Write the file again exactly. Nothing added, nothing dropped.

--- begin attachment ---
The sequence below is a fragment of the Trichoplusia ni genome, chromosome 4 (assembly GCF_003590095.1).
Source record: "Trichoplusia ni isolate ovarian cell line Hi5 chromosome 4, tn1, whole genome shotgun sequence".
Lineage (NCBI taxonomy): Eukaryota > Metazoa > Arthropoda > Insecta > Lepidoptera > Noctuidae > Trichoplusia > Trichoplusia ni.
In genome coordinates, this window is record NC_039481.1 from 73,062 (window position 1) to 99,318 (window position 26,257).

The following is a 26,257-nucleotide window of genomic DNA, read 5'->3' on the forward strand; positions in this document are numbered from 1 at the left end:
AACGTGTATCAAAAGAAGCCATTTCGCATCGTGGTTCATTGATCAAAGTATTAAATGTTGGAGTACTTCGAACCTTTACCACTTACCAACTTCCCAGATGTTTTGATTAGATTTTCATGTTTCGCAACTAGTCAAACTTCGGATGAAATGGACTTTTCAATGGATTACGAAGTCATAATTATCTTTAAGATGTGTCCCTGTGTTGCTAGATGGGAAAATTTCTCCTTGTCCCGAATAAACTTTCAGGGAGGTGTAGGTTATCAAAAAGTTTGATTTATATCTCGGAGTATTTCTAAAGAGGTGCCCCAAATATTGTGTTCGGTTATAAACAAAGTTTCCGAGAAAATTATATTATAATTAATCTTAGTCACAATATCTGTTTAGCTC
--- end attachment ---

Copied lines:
The sequence below is a fragment of the Trichoplusia ni genome, chromosome 4 (assembly GCF_003590095.1).
Source record: "Trichoplusia ni isolate ovarian cell line Hi5 chromosome 4, tn1, whole genome shotgun sequence".
Lineage (NCBI taxonomy): Eukaryota > Metazoa > Arthropoda > Insecta > Lepidoptera > Noctuidae > Trichoplusia > Trichoplusia ni.
In genome coordinates, this window is record NC_039481.1 from 73,062 (window position 1) to 99,318 (window position 26,257).

The following is a 26,257-nucleotide window of genomic DNA, read 5'->3' on the forward strand; positions in this document are numbered from 1 at the left end:
AACGTGTATCAAAAGAAGCCATTTCGCATCGTGGTTCATTGATCAAAGTATTAAATGTTGGAGTACTTCGAACCTTTACCACTTACCAACTTCCCAGATGTTTTGATTAGATTTTCATGTTTCGCAACTAGTCAAACTTCGGATGAAATGGACTTTTCAATGGATTACGAAGTCATAATTATCTTTAAGATGTGTCCCTGTGTTGCTAGATGGGAAAATTTCTCCTTGTCCCGAATAAACTTTCAGGGAGGTGTAGGTTATCAAAAAGTTTGATTTATATCTCGGAGTATTTCTAAAGAGGTGCCCCAAATATTGTGTTCGGTTATAAACAAAGTTTCCGAGAAAATTATATTATAATTAATCTTAGTCACAATATCTGTTTAGCTC